Then, the trick is really understanding the different creative possibilities of Regroover’s toolset. I put together a video – the challenge to myself being really to take a generic sound and do something new with it. I usually ignore all those loops that come with music software, but here it wound up being useful. Sure, I could have programmed my own loop here from scratch, but by working with Regroover, I got to chop up the groove/rhythmic feel and sounds themselves, independent of one another.
Here’s a fast step-by-step walkthrough of the interface:
First, to load the sound pack we’re giving you, choose “load project.” Then navigate to your download, which is grouped by different kits and loops (yeah, there’s a lot of stuff in there).
Second, check tempo settings. Sometimes it’s necessary to halve or double the detected bpm, just as in other time stretching tools. Also, you need to manually sync to the host tempo any time it changes – that’s because it takes a moment for those machine learning-powered algorithms to analyze the file.
You may want to transform the default analysis. The “split” tool allows for some creative manipulation of the number of layers, and how dense different layers are.
Not all Regroover manipulations have to be radical. You can start out just by emphasizing or de-mphasizing portions of the loop – adjusting its relative amplitude and mid/side and left/right panning. I suspect some of you will be happy just making subtle modifications to loops and otherwise leaving them as-is; if you don’t change the tempo, those will sound fairly close to the original. But this is still really different than the usual EQ and compression tools available to you.
As I demonstrate in the video, you can create polyrhythms inside an existing loop by adjusting in and out point on each layer. Again, that’s normally impossible with a stereo audio mix.
You can pull out individual portions of a sound by double-clicking, then dragging a selection. From there, you can drag and drop either into Regroover’s own sampler facility, or back into a host/DAW like Ableton Live.
You may want to check out Regroover’s built-in sampler tools. You’ll find all the usual facilities for amplitude envelope and so on, and you can create a playable pad of sounds you’ve extracted from a loop.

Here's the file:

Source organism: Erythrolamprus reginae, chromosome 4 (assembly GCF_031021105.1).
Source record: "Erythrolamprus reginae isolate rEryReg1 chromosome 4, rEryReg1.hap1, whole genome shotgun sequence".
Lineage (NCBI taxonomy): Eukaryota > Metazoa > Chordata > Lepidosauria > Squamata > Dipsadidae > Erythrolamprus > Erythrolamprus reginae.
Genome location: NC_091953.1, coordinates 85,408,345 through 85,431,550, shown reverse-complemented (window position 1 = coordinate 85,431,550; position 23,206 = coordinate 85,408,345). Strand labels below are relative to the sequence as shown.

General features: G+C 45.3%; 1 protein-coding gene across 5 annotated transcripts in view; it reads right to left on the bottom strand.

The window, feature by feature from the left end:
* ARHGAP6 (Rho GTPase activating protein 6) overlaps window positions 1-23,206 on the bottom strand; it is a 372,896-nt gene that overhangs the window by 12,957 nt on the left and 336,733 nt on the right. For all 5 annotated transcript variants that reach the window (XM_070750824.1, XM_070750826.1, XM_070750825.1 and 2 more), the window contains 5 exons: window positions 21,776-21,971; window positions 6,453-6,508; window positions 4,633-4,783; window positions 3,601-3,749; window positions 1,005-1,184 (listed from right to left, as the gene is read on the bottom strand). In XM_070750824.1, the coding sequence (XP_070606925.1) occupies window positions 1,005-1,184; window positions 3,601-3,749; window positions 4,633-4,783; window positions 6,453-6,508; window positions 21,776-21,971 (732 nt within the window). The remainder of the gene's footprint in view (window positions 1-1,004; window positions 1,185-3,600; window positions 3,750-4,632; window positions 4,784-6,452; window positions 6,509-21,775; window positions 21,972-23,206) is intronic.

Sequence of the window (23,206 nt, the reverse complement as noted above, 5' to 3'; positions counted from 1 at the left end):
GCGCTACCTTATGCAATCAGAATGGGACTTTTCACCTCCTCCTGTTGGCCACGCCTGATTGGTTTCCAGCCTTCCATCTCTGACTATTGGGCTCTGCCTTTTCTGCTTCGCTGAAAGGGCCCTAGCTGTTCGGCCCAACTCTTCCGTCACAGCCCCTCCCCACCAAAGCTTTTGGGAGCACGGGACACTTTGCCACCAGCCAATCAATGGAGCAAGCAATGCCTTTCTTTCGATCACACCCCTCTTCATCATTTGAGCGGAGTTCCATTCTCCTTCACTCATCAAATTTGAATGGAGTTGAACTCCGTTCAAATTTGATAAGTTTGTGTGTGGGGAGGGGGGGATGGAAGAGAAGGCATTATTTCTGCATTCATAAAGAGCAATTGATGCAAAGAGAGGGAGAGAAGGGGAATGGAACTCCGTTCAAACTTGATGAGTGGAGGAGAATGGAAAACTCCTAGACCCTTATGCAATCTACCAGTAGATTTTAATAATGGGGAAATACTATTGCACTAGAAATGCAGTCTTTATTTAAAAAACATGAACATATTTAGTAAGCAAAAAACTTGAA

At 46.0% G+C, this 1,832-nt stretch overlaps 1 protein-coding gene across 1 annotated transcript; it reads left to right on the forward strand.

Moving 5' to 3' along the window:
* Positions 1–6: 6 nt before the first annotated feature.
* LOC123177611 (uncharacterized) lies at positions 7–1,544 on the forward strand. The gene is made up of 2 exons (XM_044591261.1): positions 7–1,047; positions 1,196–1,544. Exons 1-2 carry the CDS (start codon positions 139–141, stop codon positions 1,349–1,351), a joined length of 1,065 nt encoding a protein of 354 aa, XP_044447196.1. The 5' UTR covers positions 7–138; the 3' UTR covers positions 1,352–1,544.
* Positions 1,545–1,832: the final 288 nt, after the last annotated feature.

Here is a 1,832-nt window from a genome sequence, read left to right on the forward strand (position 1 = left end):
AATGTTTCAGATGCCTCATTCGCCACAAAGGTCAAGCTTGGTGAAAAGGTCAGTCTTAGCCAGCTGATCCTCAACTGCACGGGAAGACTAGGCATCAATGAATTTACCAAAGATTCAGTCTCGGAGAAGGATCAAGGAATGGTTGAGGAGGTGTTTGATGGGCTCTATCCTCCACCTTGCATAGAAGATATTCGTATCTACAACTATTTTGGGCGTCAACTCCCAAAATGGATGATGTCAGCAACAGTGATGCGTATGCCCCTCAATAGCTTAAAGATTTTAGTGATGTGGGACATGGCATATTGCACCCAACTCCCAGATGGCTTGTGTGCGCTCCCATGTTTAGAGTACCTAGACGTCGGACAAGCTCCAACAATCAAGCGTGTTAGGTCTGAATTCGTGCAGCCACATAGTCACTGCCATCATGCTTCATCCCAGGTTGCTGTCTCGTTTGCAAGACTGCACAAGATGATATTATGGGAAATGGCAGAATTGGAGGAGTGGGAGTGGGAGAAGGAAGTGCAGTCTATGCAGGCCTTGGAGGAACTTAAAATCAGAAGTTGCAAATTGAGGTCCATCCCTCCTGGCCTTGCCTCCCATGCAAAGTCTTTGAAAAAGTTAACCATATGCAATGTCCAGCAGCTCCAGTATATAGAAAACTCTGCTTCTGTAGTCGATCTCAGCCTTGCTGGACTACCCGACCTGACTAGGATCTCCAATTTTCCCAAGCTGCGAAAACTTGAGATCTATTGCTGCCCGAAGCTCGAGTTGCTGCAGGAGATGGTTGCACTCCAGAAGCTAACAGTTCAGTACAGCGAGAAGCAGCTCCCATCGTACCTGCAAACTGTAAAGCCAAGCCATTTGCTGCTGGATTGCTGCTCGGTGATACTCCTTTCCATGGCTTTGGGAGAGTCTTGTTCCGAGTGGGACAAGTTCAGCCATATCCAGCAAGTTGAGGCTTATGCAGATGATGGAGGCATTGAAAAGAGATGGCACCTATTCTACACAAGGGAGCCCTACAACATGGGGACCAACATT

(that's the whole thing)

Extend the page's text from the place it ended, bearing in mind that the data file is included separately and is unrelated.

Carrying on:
Exclusive CDM sound pack
Just for you, we’ve got a sound pack entitled “Hyper Abstract Electronica.” It’s the work of London/Surrey artist Aneek Thapar, who has an extensive resume in mixing, mastering, and teaching, and has also worked with Novation and Ninja Tune’s iOS/Android remix app Ninja Jamm.
Aneek created something that’s really special, I think, in that it seems perfectly suited to creative abuse inside Regroover. Putting the two together makes this feel almost like a unique instrument.
Aneek clearly thinks of it that way. Watch what happens when he controls it with gestures and the Leap Motion (plus Ableton Push):
The pack is free; we’ll add you to our respective newsletters (which have opt-out options, of course).
I am actually really, really interested if people make any music with this, so please don’t be shy and do send us tracks if you come up with something. (If you aren’t ready to invest, of course, you’ve got a nice 14-day deadline to keep you productive!) I’ll share any really good ones with readers.
For more background on the research behind this:
Accusonus explain how they’re using AI to make tools for musicians
Diclosure: Accusonus sponsored the creation of this content with CDM.
The post Try AI remixing in Regroover with these tips and exclusive sounds appeared first on CDM Create Digital Music.
You can already sample and slice with Native Instruments’ groove production instrument. But soon, you’ll change loops’ pitch and time in real-time, too.
Maschine has been guided by focusing on certain means of working, ignoring others. The hardware/software combination from the start began with an MPC-style sampling workflow and drum machine features, and it’s added from there – eventually getting features like more elaborate pattern generation and editing, drum synths, more sound tools, and deeper arrangement powers.
But hang on – that’s not really an excuse for not doing time stretching. Real-time time stretching has been a feature on many similar hardware and software tools.
Now, it’s sort of nice that Maschine isn’t Ableton Live. In fact, it’s so nice that the combination of the two is one of the most common use cases for Maschine. But it’s so expected that you’d be able to work with changing pitch and time independently with loops, that it’s almost distracting when it isn’t there.